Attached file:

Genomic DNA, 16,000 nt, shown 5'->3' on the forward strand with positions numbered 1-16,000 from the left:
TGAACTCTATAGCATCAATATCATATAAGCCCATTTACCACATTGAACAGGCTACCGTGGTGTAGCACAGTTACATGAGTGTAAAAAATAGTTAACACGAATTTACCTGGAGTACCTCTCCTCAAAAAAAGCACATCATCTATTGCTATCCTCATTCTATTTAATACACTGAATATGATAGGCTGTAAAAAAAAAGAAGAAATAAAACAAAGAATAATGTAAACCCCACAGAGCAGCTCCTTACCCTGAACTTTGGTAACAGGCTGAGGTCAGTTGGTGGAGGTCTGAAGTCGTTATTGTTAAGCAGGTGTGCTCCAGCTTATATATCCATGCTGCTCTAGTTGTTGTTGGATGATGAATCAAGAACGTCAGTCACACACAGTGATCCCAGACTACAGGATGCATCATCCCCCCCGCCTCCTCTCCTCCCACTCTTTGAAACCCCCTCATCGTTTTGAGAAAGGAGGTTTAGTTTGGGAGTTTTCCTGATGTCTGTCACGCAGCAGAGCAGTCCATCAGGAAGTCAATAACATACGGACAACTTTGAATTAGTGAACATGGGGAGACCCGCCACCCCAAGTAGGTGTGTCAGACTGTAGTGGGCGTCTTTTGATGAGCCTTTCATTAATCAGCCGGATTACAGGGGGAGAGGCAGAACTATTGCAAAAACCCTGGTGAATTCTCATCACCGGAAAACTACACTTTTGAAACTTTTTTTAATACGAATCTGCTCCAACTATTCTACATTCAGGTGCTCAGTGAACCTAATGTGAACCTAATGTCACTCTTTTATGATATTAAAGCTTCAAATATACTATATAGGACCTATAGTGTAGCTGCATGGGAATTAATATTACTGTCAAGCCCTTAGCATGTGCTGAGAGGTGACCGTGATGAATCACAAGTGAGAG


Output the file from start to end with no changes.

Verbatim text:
Genomic DNA, 16,000 nt, shown 5'->3' on the forward strand with positions numbered 1-16,000 from the left:
TGAACTCTATAGCATCAATATCATATAAGCCCATTTACCACATTGAACAGGCTACCGTGGTGTAGCACAGTTACATGAGTGTAAAAAATAGTTAACACGAATTTACCTGGAGTACCTCTCCTCAAAAAAAGCACATCATCTATTGCTATCCTCATTCTATTTAATACACTGAATATGATAGGCTGTAAAAAAAAAGAAGAAATAAAACAAAGAATAATGTAAACCCCACAGAGCAGCTCCTTACCCTGAACTTTGGTAACAGGCTGAGGTCAGTTGGTGGAGGTCTGAAGTCGTTATTGTTAAGCAGGTGTGCTCCAGCTTATATATCCATGCTGCTCTAGTTGTTGTTGGATGATGAATCAAGAACGTCAGTCACACACAGTGATCCCAGACTACAGGATGCATCATCCCCCCCGCCTCCTCTCCTCCCACTCTTTGAAACCCCCTCATCGTTTTGAGAAAGGAGGTTTAGTTTGGGAGTTTTCCTGATGTCTGTCACGCAGCAGAGCAGTCCATCAGGAAGTCAATAACATACGGACAACTTTGAATTAGTGAACATGGGGAGACCCGCCACCCCAAGTAGGTGTGTCAGACTGTAGTGGGCGTCTTTTGATGAGCCTTTCATTAATCAGCCGGATTACAGGGGGAGAGGCAGAACTATTGCAAAAACCCTGGTGAATTCTCATCACCGGAAAACTACACTTTTGAAACTTTTTTTAATACGAATCTGCTCCAACTATTCTACATTCAGGTGCTCAGTGAACCTAATGTGAACCTAATGTCACTCTTTTATGATATTAAAGCTTCAAATATACTATATAGGACCTATAGTGTAGCTGCATGGGAATTAATATTACTGTCAAGCCCTTAGCATGTGCTGAGAGGTGACCGTGATGAATCACAAGTGAGAG